Modeling Urban Panic

Paul Torrens, at the Arizona State University School of Geographical Sciences, has a computer simulation that models urban panic:

"The goal of this project is to develop a reusable and behaviorally founded computer model of pedestrian movement and crowd behavior amid dense urban environments, to serve as a test-bed for experimentation," says Torrens. "The idea is to use the model to test hypotheses, real-world plans and strategies that are not very easy, or are impossible to test in practice."

Such as the following: 1) simulate how a crowd flees from a burning car toward a single evacuation point; 2) test out how a pathogen might be transmitted through a mobile pedestrian over a short period of time; 3) see how the existing urban grid facilitate or does not facilitate mass evacuation prior to a hurricane landfall or in the event of dirty bomb detonation; 4) design a mall which can compel customers to shop to the point of bankruptcy, to walk obliviously for miles and miles and miles, endlessly to the point of physical exhaustion and even death; 5) identify, if possible, the tell-tale signs of a peaceful crowd about to metamorphosize into a hellish mob; 6) determine how various urban typologies, such as plazas, parks, major arterial streets and banlieues, can be reconfigured in situ into a neutralizing force when crowds do become riotous; and 7) conversely, figure out how one could, through spatial manipulation, inflame a crowd, even a very small one, to set in motion a series of events that culminates into a full scale Revolution or just your average everyday Southeast Asian coup d'état -- regime change through landscape architecture.

Posted on January 14, 2008 at 12:09 PM • 40 Comments

Comments

vbnmJanuary 14, 2008 12:43 PM

news media footage of riots won't be detailed enough. he can put all that urban surveillance camera video footage to use estimating his model parameters. Another reason more cameras is a good thing.

Grand DelusionsJanuary 14, 2008 1:11 PM

"...conversely, figure out how one could, through spatial manipulation, inflame a crowd, even a very small one, to set in motion a series of events that culminates into a full scale Revolution or just your average everyday Southeast Asian coup d'état -- "

I think executing a 'full scale Revolution' might be a tad more complex than rearranging the neutral space in the town square.

Isn't this more easily done in Second Life?

Bryan FeirJanuary 14, 2008 1:20 PM

The last couple of entries sound like someone's been thinking about the 'psychetecture' idea from Dean Motter's 1980's comic book 'Mister X'...

Carlo GrazianiJanuary 14, 2008 1:23 PM

I like the "Terrorist Mall Designer" idea. I think he may already have struck near Minneapolis, though.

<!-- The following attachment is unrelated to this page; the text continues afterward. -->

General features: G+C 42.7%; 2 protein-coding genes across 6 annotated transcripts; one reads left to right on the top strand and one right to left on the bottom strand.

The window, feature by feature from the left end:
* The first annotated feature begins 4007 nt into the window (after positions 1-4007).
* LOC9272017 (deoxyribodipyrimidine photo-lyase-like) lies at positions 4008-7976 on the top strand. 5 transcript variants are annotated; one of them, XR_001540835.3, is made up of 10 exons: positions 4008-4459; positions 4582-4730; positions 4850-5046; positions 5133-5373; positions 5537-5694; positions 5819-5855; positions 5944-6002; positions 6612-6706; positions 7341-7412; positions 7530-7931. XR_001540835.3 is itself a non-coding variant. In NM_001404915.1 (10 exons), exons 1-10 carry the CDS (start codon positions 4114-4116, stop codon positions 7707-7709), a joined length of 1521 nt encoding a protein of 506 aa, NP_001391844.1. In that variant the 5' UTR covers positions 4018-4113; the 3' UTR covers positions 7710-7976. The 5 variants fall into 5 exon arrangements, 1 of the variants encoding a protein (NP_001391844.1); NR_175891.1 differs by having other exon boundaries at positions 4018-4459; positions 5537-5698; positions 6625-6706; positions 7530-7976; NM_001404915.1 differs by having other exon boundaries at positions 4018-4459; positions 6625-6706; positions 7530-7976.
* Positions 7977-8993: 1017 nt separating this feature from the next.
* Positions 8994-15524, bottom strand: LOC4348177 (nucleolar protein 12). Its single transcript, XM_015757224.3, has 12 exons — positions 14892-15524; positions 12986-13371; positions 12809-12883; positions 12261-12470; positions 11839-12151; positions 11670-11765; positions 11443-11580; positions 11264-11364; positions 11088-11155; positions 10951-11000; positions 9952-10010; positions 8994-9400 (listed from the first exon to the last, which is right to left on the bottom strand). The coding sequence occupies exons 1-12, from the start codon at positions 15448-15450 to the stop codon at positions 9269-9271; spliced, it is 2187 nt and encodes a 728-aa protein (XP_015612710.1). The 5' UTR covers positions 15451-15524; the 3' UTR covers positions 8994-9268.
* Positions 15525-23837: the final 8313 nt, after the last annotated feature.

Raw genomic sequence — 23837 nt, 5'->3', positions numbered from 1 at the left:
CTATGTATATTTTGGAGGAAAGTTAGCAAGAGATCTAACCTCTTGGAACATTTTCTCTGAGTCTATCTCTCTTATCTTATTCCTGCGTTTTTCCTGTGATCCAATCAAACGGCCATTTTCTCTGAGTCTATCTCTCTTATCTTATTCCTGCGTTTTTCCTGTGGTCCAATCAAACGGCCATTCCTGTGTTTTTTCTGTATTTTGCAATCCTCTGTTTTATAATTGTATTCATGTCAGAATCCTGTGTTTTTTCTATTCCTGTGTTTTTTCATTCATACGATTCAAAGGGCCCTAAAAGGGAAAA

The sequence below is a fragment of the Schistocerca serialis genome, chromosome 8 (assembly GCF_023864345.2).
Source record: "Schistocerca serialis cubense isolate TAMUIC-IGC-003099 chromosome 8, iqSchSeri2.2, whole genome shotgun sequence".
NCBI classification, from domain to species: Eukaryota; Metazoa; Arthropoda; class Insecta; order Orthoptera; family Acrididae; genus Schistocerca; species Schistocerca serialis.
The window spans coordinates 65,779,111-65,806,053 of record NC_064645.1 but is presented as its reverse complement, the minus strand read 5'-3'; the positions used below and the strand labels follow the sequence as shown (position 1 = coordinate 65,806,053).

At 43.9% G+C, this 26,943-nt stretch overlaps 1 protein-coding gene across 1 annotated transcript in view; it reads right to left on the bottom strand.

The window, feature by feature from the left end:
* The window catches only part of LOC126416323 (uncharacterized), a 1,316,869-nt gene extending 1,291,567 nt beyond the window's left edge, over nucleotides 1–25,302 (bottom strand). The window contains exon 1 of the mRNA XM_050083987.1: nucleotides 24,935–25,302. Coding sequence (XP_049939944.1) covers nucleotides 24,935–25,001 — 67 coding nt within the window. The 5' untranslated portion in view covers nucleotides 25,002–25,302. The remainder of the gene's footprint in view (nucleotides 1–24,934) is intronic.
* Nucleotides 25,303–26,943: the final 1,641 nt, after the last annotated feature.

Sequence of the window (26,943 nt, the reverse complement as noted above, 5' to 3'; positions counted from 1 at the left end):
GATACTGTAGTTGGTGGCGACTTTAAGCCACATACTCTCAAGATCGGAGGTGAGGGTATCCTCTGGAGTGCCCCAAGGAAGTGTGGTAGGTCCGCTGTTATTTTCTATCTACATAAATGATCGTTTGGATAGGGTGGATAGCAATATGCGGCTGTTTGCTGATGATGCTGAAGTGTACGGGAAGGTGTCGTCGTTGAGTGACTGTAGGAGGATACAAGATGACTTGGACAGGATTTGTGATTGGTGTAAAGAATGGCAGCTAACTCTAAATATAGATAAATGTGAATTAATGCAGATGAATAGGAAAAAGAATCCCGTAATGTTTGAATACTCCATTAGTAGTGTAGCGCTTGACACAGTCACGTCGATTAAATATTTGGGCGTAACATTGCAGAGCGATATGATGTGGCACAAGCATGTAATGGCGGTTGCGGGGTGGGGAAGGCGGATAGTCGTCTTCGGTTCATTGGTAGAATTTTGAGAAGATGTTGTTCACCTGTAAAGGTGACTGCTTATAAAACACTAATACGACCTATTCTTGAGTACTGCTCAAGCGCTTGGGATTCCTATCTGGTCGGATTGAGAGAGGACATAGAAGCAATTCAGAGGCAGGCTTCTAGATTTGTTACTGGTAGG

CharlyJanuary 14, 2008 1:24 PM

Sometimes, when watching some "physicohol" fights in night-clubs and the way they extend all over the room, I often tell myself that we should simulate it one day or another...

It will surely be possible with this project... ;-)

Cheers

SnarkJanuary 14, 2008 1:34 PM

4) design a mall which can compel customers to shop to the point of bankruptcy, to walk obliviously for miles and miles and miles, endlessly to the point of physical exhaustion and even death.

This is satire, right?

Rennie deGraafJanuary 14, 2008 1:49 PM

"...figure out how one could, through spatial manipulation, inflame a crowd, even a very small one, to set in motion a series of events that culminates into a full scale Revolution or just your average everyday Southeast Asian coup d'état -- regime change through landscape architecture."

It sounds like this guy takes Feng Shui to a whole new level.

WalterJanuary 14, 2008 1:57 PM

I always wonder how they test these sorts of algorithms. You can see if they sort of look realistic, but how do you know if they really are?

HarryJanuary 14, 2008 2:47 PM

@Snark - only the "and even death" part. For the most part malls are designed for minimum efficiency so the shopper passes as many storefronts as possible.

AlanJanuary 14, 2008 3:07 PM

#1 - Not everyone flees from a burning car. Some stay to watch.

#2 - This experiment is being done in transit malls around the country currently.

#3 - All of the Fox news views stay where they are sue to not believing the Librul Media.

#4 - The original idea for this was casinos. I expect that the ideas will be used for new malls. Old ones are too hard to retrofit.

#5 - Christmas.

#6 - Lots and lots of marbles. (Works well when seeing "Riverdance" as well.)

#7 - In this country? Not a whole lot. What are they going to do? Get up?


Timm MurrayJanuary 14, 2008 3:13 PM

Now Wil Wright just needs to come around and package it up into a game. SimRiot, just in time for Christmas 2009!

Matthew X. EconomouJanuary 14, 2008 3:47 PM

This reminds me of Dan Lockton's "Architectures of Control" blog (http://architectures.danlockton.co.uk/). A few months ago, he posted something about casino design and decoration that discussed how it was designed to keep one gambling.

wildcatherderJanuary 14, 2008 4:06 PM

Point 4 is dead giveaway that this is a tongue-in-cheek article. You guys are way too gullible.

renoXJanuary 14, 2008 4:22 PM

I remember an article about this kind of crowd simulation used for Muslim pelerinage: the crowd they have is huge there!
Of course they cannot rebuild the area but with some modest modification, they achieved very good result.

ared38January 14, 2008 5:16 PM

People are far too calm in this simulation. Those on the edges wouldn't wait patiently for space to be avalible. They would push and shove.

ForRealJanuary 14, 2008 5:29 PM

Computer models prove whatever you set out to prove with them. They are not otherwise worth comment.

CitadelJanuary 14, 2008 6:12 PM

@For Real: "Computer models prove whatever you set out to prove with them. They are not otherwise worth comment."

Can you prove that with a compuer model?

AlanJanuary 14, 2008 6:34 PM

I wonder if his "urban panic simulation" was designed to model the current housing market.

iglooJanuary 14, 2008 7:00 PM

It's already been used in a movie plot: V For Vendetta has some similar mass manipulation scenarios.